December 22, 2016
As the pace slows this holiday season, it’s a great time to reflect on our experiences, the people who have influenced us, and the lessons we’ve brought down from the mountain. My 2016 was filled with lots of adventures with family and friends; including epic rock climbs around the country, a kayaking trip to the Baja Peninsula in Mexico, and biking through beautiful fall foliage in Vermont.
Crossing a desert spine on the approach to Moses, one of the most classic climbs in Canyonlands National Park near Moab, Utah.
Photo Credit: Connor Koch
Back in Yosemite with my long time climbing partners, Hans Florine and Charley Mace.
Photo Credit: Charley Mace
Kayaking in Baja, Mexico with my family and friends.
Photo Credit: Rob Raker
A beautiful New England scene: Fall in Vermont with my wife, Ellie.
But my most meaningful summit wasn’t physical; it was finishing my third book, No Barriers: A Blind Man’s Journey to Kayak the Grand Canyon. For a long while, I felt the internal energy building to write about the last fifteen years, like a swelling wave, but my procrastination and laziness kept it only a concept. I just wasn’t ready.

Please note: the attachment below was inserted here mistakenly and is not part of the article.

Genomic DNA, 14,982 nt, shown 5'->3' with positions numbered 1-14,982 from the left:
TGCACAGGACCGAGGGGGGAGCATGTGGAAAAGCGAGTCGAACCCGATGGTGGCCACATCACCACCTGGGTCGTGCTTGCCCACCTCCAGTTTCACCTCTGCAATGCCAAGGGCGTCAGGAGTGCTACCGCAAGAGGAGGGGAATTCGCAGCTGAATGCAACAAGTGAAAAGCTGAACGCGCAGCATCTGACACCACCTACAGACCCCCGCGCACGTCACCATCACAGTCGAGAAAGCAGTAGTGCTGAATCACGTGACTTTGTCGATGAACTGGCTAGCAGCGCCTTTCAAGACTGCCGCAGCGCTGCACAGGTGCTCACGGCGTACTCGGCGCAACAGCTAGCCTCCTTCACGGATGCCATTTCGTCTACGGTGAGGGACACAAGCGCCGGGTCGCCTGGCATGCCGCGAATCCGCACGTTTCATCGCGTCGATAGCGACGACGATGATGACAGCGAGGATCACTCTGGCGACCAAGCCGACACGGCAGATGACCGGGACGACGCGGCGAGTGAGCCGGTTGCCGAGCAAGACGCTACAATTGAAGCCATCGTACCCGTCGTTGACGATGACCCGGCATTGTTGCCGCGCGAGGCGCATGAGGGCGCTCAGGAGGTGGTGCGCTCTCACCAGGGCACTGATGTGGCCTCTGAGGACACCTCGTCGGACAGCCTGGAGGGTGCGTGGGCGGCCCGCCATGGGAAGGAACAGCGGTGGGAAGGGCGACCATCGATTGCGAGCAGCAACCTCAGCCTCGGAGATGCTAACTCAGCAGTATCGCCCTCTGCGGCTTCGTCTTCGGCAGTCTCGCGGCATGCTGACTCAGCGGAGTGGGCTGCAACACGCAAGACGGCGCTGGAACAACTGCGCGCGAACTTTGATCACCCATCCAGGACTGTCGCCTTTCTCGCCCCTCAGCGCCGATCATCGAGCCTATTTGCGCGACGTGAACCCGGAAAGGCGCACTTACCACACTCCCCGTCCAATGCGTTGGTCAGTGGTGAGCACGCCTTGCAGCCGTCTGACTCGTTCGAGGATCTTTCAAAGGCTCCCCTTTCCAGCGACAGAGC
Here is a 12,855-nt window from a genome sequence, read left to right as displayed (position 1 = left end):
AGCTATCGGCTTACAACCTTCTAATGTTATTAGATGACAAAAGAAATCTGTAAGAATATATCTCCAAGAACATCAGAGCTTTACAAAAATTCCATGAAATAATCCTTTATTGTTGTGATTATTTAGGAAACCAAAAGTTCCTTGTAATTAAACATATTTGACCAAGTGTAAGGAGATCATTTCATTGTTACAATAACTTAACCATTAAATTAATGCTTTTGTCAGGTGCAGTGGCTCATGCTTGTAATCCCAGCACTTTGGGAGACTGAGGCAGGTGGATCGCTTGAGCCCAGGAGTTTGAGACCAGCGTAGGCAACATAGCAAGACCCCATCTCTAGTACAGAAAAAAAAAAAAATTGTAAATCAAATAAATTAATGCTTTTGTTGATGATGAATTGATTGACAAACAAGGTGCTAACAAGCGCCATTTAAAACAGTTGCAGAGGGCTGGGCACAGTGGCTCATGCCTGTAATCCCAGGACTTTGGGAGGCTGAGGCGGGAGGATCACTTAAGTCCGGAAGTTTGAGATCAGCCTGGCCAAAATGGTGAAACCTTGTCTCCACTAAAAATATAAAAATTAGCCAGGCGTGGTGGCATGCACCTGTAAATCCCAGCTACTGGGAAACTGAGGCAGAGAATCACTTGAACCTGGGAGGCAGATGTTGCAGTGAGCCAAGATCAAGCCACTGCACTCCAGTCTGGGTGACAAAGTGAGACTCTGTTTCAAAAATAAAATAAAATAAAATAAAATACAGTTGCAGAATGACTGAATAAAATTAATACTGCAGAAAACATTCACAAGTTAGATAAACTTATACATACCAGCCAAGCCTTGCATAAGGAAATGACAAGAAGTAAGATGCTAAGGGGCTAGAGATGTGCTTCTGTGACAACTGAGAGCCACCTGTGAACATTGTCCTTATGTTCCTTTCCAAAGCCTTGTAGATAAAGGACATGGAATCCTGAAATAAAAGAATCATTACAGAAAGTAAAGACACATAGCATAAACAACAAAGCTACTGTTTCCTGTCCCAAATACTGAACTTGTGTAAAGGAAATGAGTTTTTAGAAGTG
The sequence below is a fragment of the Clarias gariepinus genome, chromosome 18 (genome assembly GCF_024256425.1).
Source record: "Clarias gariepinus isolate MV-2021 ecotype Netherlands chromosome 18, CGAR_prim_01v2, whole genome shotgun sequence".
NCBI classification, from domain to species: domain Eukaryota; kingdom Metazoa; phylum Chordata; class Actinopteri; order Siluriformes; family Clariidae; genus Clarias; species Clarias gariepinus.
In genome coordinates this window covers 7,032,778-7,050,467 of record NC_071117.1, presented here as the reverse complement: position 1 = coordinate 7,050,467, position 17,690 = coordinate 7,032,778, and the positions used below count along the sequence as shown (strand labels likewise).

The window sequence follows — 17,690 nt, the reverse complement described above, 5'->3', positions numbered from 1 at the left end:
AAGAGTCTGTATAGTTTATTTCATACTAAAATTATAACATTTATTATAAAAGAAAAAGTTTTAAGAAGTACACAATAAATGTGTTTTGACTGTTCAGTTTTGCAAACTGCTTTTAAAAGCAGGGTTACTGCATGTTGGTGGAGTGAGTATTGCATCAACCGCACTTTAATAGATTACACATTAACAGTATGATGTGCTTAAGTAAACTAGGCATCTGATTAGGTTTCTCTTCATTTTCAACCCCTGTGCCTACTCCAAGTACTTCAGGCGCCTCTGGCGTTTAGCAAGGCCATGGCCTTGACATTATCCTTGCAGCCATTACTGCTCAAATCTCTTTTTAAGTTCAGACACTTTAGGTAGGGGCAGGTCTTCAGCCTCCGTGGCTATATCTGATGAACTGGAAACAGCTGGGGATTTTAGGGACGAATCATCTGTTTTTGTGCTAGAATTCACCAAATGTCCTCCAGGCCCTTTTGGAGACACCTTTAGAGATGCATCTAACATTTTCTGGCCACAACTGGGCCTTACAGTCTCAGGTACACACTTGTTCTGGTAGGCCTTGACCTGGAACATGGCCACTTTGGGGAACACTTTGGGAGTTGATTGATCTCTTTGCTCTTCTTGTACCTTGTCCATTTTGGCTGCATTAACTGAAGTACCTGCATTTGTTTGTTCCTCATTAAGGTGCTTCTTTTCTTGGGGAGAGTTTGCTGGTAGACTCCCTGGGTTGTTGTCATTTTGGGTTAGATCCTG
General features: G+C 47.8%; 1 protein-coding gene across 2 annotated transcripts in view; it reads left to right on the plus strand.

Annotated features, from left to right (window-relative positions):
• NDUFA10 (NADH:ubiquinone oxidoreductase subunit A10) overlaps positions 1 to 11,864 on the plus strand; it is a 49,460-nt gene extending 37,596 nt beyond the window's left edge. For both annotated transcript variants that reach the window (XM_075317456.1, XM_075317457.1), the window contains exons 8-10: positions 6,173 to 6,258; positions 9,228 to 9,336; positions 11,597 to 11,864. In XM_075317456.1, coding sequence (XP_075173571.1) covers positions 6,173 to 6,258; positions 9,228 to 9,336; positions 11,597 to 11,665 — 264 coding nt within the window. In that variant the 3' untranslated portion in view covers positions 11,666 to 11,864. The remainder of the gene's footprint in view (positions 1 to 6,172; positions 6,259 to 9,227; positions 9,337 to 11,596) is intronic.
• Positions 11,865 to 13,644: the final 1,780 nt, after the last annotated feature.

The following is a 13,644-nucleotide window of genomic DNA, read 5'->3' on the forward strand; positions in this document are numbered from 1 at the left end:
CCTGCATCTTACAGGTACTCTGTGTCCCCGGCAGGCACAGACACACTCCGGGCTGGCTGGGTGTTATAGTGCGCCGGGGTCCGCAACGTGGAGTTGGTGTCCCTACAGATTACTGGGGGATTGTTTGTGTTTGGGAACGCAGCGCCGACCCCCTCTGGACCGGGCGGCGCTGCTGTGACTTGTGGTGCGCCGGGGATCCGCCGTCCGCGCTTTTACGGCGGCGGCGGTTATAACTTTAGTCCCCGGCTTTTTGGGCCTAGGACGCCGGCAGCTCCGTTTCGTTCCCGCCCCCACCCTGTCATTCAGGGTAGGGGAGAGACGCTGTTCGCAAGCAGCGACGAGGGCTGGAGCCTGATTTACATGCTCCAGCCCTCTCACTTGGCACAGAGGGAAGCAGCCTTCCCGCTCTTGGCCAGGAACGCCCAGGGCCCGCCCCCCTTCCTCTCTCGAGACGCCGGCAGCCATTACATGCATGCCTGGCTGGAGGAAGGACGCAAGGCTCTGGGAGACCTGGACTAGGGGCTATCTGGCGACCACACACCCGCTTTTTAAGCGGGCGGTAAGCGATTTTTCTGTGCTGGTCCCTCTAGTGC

However, Mark French, head of my speaker’s bureau, goaded me on, insisting we could find a book agent and even a co-writer to share the burden. My old friend, Buddy Levy, had been an embedded reporter on some of the adventure races I’d completed, and he’d experienced and covered a bunch of No Barriers events. He’d also been along on the first half of my Grand Canyon expedition. Buddy was fully indoctrinated and ready to press “go.” Mark introduced me to Gail Ross of the Ross Yoon Agency who worked tirelessly to sell No Barriers, and we ultimately chose the publishing company St. Martin’s Press. The icing on the cake was that my former editor, Laurie Chittenden, had joined the St. Martin’s team. Laurie had been the editor of Touch the Top of the World and had been a gentle guiding force in that project. So now I had the trifecta. In other words, I was stuck – I couldn’t turn back. But, there was initial fear on my part: What if I had nothing left to say? I already had two published books under my belt … was there more to write?